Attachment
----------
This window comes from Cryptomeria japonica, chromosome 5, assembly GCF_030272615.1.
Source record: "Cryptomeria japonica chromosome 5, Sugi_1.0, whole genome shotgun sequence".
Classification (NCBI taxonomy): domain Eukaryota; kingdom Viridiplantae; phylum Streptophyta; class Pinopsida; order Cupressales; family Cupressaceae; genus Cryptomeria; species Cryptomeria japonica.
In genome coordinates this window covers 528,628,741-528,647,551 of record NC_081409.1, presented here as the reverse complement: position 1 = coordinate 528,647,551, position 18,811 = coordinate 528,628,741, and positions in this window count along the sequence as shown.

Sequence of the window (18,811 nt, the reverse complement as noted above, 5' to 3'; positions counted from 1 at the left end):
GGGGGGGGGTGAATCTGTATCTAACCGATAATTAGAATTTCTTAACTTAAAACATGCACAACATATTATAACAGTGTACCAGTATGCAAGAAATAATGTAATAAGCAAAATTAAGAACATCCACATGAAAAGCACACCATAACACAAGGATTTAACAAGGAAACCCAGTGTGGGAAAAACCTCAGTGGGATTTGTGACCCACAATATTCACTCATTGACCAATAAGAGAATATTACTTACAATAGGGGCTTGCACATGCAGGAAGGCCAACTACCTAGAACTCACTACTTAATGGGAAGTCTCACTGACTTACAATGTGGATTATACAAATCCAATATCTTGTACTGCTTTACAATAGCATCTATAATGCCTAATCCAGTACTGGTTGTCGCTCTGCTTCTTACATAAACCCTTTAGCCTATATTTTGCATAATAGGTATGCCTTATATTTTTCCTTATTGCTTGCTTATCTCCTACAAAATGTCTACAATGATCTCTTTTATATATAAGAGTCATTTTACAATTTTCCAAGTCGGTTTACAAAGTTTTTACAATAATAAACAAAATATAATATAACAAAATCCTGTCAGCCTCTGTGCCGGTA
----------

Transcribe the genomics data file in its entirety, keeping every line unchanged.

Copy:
This window comes from Cryptomeria japonica, chromosome 5, assembly GCF_030272615.1.
Source record: "Cryptomeria japonica chromosome 5, Sugi_1.0, whole genome shotgun sequence".
Classification (NCBI taxonomy): domain Eukaryota; kingdom Viridiplantae; phylum Streptophyta; class Pinopsida; order Cupressales; family Cupressaceae; genus Cryptomeria; species Cryptomeria japonica.
In genome coordinates this window covers 528,628,741-528,647,551 of record NC_081409.1, presented here as the reverse complement: position 1 = coordinate 528,647,551, position 18,811 = coordinate 528,628,741, and positions in this window count along the sequence as shown.

Sequence of the window (18,811 nt, the reverse complement as noted above, 5' to 3'; positions counted from 1 at the left end):
GGGGGGGGGTGAATCTGTATCTAACCGATAATTAGAATTTCTTAACTTAAAACATGCACAACATATTATAACAGTGTACCAGTATGCAAGAAATAATGTAATAAGCAAAATTAAGAACATCCACATGAAAAGCACACCATAACACAAGGATTTAACAAGGAAACCCAGTGTGGGAAAAACCTCAGTGGGATTTGTGACCCACAATATTCACTCATTGACCAATAAGAGAATATTACTTACAATAGGGGCTTGCACATGCAGGAAGGCCAACTACCTAGAACTCACTACTTAATGGGAAGTCTCACTGACTTACAATGTGGATTATACAAATCCAATATCTTGTACTGCTTTACAATAGCATCTATAATGCCTAATCCAGTACTGGTTGTCGCTCTGCTTCTTACATAAACCCTTTAGCCTATATTTTGCATAATAGGTATGCCTTATATTTTTCCTTATTGCTTGCTTATCTCCTACAAAATGTCTACAATGATCTCTTTTATATATAAGAGTCATTTTACAATTTTCCAAGTCGGTTTACAAAGTTTTTACAATAATAAACAAAATATAATATAACAAAATCCTGTCAGCCTCTGTGCCGGTA